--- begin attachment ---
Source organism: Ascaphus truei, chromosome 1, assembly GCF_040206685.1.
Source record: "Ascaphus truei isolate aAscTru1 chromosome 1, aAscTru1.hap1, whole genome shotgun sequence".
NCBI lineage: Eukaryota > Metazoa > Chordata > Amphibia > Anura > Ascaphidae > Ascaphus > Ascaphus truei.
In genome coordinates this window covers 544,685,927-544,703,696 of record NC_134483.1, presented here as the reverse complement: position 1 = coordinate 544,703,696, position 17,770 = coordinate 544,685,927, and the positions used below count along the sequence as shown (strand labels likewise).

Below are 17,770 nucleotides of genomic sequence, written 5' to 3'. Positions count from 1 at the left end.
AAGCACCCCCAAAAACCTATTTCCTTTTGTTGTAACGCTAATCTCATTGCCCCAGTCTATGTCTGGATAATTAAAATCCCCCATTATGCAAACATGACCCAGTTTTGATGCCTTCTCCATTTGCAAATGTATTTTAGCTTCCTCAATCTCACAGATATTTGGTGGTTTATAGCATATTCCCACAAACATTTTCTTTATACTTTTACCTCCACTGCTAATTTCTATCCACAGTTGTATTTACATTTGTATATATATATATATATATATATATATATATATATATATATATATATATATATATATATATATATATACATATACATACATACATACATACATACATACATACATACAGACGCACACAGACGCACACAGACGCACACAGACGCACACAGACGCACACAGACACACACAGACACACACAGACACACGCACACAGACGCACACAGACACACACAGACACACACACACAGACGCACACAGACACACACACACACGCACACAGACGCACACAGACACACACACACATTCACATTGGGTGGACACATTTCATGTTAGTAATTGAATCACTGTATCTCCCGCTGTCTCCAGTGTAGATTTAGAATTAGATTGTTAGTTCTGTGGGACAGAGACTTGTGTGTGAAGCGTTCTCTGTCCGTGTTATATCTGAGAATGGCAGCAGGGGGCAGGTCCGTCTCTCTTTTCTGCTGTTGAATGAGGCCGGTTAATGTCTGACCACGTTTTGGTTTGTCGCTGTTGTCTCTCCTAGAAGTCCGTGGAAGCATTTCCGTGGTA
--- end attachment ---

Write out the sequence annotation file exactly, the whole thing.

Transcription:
Source organism: Ascaphus truei, chromosome 1, assembly GCF_040206685.1.
Source record: "Ascaphus truei isolate aAscTru1 chromosome 1, aAscTru1.hap1, whole genome shotgun sequence".
NCBI lineage: Eukaryota > Metazoa > Chordata > Amphibia > Anura > Ascaphidae > Ascaphus > Ascaphus truei.
In genome coordinates this window covers 544,685,927-544,703,696 of record NC_134483.1, presented here as the reverse complement: position 1 = coordinate 544,703,696, position 17,770 = coordinate 544,685,927, and the positions used below count along the sequence as shown (strand labels likewise).

Below are 17,770 nucleotides of genomic sequence, written 5' to 3'. Positions count from 1 at the left end.
AAGCACCCCCAAAAACCTATTTCCTTTTGTTGTAACGCTAATCTCATTGCCCCAGTCTATGTCTGGATAATTAAAATCCCCCATTATGCAAACATGACCCAGTTTTGATGCCTTCTCCATTTGCAAATGTATTTTAGCTTCCTCAATCTCACAGATATTTGGTGGTTTATAGCATATTCCCACAAACATTTTCTTTATACTTTTACCTCCACTGCTAATTTCTATCCACAGTTGTATTTACATTTGTATATATATATATATATATATATATATATATATATATATATATATATATATATATATATATATATATACATATACATACATACATACATACATACATACATACATACAGACGCACACAGACGCACACAGACGCACACAGACGCACACAGACGCACACAGACACACACAGACACACACAGACACACGCACACAGACGCACACAGACACACACAGACACACACACACAGACGCACACAGACACACACACACACGCACACAGACGCACACAGACACACACACACATTCACATTGGGTGGACACATTTCATGTTAGTAATTGAATCACTGTATCTCCCGCTGTCTCCAGTGTAGATTTAGAATTAGATTGTTAGTTCTGTGGGACAGAGACTTGTGTGTGAAGCGTTCTCTGTCCGTGTTATATCTGAGAATGGCAGCAGGGGGCAGGTCCGTCTCTCTTTTCTGCTGTTGAATGAGGCCGGTTAATGTCTGACCACGTTTTGGTTTGTCGCTGTTGTCTCTCCTAGAAGTCCGTGGAAGCATTTCCGTGGTA